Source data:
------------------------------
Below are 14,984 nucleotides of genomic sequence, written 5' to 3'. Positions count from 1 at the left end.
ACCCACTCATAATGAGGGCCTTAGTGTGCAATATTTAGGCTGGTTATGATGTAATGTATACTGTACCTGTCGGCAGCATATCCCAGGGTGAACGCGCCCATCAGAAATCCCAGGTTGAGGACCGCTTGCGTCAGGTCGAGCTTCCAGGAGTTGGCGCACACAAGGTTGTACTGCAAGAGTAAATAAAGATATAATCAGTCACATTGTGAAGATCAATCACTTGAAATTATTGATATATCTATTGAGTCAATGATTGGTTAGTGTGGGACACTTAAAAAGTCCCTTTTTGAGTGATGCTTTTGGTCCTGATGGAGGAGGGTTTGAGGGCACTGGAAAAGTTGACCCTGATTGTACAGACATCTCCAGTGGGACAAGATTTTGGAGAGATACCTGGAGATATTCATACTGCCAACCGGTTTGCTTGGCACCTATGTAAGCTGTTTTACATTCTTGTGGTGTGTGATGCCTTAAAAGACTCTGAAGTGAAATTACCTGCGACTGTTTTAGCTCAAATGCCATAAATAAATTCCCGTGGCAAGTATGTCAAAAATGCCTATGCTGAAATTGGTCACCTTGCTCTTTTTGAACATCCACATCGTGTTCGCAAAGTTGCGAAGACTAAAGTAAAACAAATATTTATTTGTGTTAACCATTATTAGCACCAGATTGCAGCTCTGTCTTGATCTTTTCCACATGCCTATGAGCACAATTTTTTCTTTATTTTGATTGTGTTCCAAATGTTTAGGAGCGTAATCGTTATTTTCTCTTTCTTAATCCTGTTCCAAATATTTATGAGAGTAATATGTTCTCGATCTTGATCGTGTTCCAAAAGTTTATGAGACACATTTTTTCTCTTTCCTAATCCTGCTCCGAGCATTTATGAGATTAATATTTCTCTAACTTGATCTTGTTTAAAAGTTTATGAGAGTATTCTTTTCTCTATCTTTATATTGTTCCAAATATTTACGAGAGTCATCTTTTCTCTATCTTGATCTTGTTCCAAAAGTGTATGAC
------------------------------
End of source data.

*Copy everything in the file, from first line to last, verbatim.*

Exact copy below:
Below are 14,984 nucleotides of genomic sequence, written 5' to 3'. Positions count from 1 at the left end.
ACCCACTCATAATGAGGGCCTTAGTGTGCAATATTTAGGCTGGTTATGATGTAATGTATACTGTACCTGTCGGCAGCATATCCCAGGGTGAACGCGCCCATCAGAAATCCCAGGTTGAGGACCGCTTGCGTCAGGTCGAGCTTCCAGGAGTTGGCGCACACAAGGTTGTACTGCAAGAGTAAATAAAGATATAATCAGTCACATTGTGAAGATCAATCACTTGAAATTATTGATATATCTATTGAGTCAATGATTGGTTAGTGTGGGACACTTAAAAAGTCCCTTTTTGAGTGATGCTTTTGGTCCTGATGGAGGAGGGTTTGAGGGCACTGGAAAAGTTGACCCTGATTGTACAGACATCTCCAGTGGGACAAGATTTTGGAGAGATACCTGGAGATATTCATACTGCCAACCGGTTTGCTTGGCACCTATGTAAGCTGTTTTACATTCTTGTGGTGTGTGATGCCTTAAAAGACTCTGAAGTGAAATTACCTGCGACTGTTTTAGCTCAAATGCCATAAATAAATTCCCGTGGCAAGTATGTCAAAAATGCCTATGCTGAAATTGGTCACCTTGCTCTTTTTGAACATCCACATCGTGTTCGCAAAGTTGCGAAGACTAAAGTAAAACAAATATTTATTTGTGTTAACCATTATTAGCACCAGATTGCAGCTCTGTCTTGATCTTTTCCACATGCCTATGAGCACAATTTTTTCTTTATTTTGATTGTGTTCCAAATGTTTAGGAGCGTAATCGTTATTTTCTCTTTCTTAATCCTGTTCCAAATATTTATGAGAGTAATATGTTCTCGATCTTGATCGTGTTCCAAAAGTTTATGAGACACATTTTTTCTCTTTCCTAATCCTGCTCCGAGCATTTATGAGATTAATATTTCTCTAACTTGATCTTGTTTAAAAGTTTATGAGAGTATTCTTTTCTCTATCTTTATATTGTTCCAAATATTTACGAGAGTCATCTTTTCTCTATCTTGATCTTGTTCCAAAAGTGTATGAC